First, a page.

Are You Better Off Holding XLE Instead of Energy Stocks?

During its last conference call, Royal Dutch Shell (RDS.A) did the unthinkable for a major oil stock — it gave a huge profit warning.

energy-stocks-rds.a-xleOverall, Shell now expects its earnings to plunge by more than 48% for the quarter to reach just $2.9 billion in profits. Analysts had expected RDS stock to post a profit of roughly $4.9 billion for the final quarter of 2013. The full year numbers aren’t too great either — about $11 billion less than it earned in 2012.

Needless to say, the market wasn’t pleased by the warning, and RDS stock was hit hard.

The issue at hand for RDS stock can be summed up in two words — higher costs. Shell’s case isn’t unique among the world’s largest energy stocks, either.

As the major energy stocks have struggled with falling production and reserve values, they’ve been forced to dive deeper offshore and into more challenging environments to gain meaningful production numbers. Those unconventional sources of supply continue to get more expensive to tap, leading to squeezed margins per well … even as oil rises to the $100 per barrel mark.

And given the sheer size of the Exxons (XOM) and Chevrons (CVX) of the world, finding cheap sources of energy that will really move the needle in terms of production — and ultimately, share prices — is quickly becoming a losing battle.

All of this raises the question — should you even bother with the major energy stocks, or seek greener pastures in some other oil patch?

The Tale For The Major Energy Stocks Is In The Tape

The major energy stocks have been great performers over their long histories. For example if you bought $35,000 worth of XOM at the start of 1980, you’d be a millionaire today (assuming you held all your shares). However, the key thing to remember is that Exxon was a much smaller firm when it started out. Growth is much easier to come by when you’re not carrying around a $416 billion market cap.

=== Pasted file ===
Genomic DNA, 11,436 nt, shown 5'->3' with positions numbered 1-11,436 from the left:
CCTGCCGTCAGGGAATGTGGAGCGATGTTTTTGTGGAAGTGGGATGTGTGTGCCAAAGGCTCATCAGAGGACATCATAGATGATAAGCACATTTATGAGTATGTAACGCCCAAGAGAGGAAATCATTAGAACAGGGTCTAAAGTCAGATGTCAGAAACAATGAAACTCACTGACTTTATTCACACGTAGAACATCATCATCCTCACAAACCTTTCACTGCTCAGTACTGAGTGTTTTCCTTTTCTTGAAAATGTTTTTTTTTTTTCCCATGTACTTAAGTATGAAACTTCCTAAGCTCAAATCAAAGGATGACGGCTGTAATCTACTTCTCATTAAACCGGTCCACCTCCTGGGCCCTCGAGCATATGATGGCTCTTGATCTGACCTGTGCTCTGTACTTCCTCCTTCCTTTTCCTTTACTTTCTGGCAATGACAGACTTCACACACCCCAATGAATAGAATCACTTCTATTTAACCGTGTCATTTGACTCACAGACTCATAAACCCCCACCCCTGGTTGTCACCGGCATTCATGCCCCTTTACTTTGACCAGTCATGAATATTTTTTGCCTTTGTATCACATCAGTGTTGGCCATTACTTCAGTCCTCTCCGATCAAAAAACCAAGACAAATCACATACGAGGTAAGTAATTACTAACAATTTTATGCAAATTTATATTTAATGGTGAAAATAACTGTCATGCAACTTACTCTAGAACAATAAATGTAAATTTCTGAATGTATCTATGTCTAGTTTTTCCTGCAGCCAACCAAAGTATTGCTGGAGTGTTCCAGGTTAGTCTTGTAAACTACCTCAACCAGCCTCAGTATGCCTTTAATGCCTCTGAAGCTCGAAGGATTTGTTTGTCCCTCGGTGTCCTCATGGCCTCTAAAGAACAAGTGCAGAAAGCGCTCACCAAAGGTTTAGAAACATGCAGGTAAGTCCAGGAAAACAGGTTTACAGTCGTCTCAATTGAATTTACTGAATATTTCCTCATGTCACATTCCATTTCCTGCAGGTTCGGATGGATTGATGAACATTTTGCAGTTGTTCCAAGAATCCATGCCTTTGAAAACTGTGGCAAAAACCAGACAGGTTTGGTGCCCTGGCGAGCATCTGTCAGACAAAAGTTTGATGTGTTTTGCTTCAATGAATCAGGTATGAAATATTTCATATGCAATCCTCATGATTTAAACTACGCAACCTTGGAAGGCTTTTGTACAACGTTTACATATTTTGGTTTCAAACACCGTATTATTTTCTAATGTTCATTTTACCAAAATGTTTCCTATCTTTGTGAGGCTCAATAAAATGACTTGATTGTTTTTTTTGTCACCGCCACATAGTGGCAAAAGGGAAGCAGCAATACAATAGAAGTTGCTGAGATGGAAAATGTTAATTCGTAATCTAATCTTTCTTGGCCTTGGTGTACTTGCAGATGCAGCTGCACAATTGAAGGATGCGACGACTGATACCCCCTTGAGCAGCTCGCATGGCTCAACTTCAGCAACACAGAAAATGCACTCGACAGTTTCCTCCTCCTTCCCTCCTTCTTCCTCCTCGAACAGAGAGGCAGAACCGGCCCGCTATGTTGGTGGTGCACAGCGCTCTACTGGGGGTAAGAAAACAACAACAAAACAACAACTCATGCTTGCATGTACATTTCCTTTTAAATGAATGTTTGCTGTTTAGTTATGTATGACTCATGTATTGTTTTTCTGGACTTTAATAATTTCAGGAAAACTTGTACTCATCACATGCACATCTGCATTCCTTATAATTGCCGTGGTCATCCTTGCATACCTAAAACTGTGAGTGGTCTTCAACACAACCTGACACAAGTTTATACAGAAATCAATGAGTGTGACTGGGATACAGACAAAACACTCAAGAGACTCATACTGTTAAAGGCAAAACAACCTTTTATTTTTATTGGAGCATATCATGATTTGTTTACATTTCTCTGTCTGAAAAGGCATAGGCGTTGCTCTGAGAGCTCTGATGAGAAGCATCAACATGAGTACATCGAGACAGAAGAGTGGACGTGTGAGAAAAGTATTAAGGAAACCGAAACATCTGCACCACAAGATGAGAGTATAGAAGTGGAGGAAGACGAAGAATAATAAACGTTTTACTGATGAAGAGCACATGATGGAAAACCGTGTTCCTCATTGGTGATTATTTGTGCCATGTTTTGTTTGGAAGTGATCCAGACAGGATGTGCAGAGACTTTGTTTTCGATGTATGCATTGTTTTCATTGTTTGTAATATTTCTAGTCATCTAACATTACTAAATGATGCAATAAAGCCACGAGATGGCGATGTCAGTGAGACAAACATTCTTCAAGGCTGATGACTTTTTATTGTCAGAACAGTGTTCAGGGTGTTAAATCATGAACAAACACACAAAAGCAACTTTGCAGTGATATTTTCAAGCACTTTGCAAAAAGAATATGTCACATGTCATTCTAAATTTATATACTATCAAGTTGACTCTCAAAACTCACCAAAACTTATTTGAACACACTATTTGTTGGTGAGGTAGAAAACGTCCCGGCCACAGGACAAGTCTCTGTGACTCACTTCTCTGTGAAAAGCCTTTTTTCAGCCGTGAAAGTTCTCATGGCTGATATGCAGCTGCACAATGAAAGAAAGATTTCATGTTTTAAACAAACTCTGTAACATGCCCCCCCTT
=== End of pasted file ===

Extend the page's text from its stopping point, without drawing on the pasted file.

And with behemoth sizes of energy stocks today, it takes some pretty big excitement and new reserves/production to move the needle and provide that kind of total returns for shareholders. One to two percent production increases — when they can find them — isn’t going to cut it.

Which is why the performance of major energy stocks has mellowed out in the past five years.

Comparing the major oil stocks to the popular Energy SPDR (XLE), the tale isn’t pretty. The XLE has managed to beat Shell and crush Exxon in the returns department. XLE has a five-year total return of 96.6% — compared to 87.7% for RDS.A and 41.7% for XOM. The results are similar with other big-time energy stocks like Chevron and BP (BP).

The key for the exchange-traded fund’s (ETFs) outperformance has been in what firms the XLE actually holds.

Yes, the XLE does include the major U.S. oil stocks- including XOM & CVX. However, the XLE holds plenty of mid-cap and smaller large-cap stocks in its arsenal. Firms like Range Resources (RRC),  Southwestern Energy (SWN) and EQT (EQT) have really just begun their long-term growth cycles, and smaller incremental gains in their production and reserves mean a lot more to them than XOM. Already, some analysts have called the “peak” in increasing organic production at the major energy stocks.

Thinking of it another way, these are the Exxons of tomorrow, and their production gains are similar to what XOM did during its heyday.

That fact has helped these smaller energy firms’ share prices surge higher than the larger and plodding majors. That should continue into the future as major oil stocks are forced to continue drilling deeper and more expensively to meet their production goals.

Should You Still Hold Major Energy Stocks?

Given their size and newfound continued underperformance, investors looking for growth may want think about passing on the major energy stocks and look towards smaller rivals like EOG Resources (EOG). Odds are you’re most likely significantly overweight in XOM and CVX stock anyway.

However, the majors do offer something special — high dividend potential.

XOM and CVX are cash flow machines. Those hefty cash flows have continuously made their way back to shareholders via dividends and share buybacks. Low payout ratios and a long history of dividend increases on their book, the long term at Exxon and Chevron will be paved with rising dividend checks to patient shareholders.

Just keep in mind these “reasonable priced” bond-like stocks aren’t going outperform the broad energy indexes.

Or you could just buy the XLE or similar energy-focused ETF and get the best of both worlds.

As of this writing, Aaron Levitt did not hold a position in any of the aforementioned securities.

Article printed from InvestorPlace Media,

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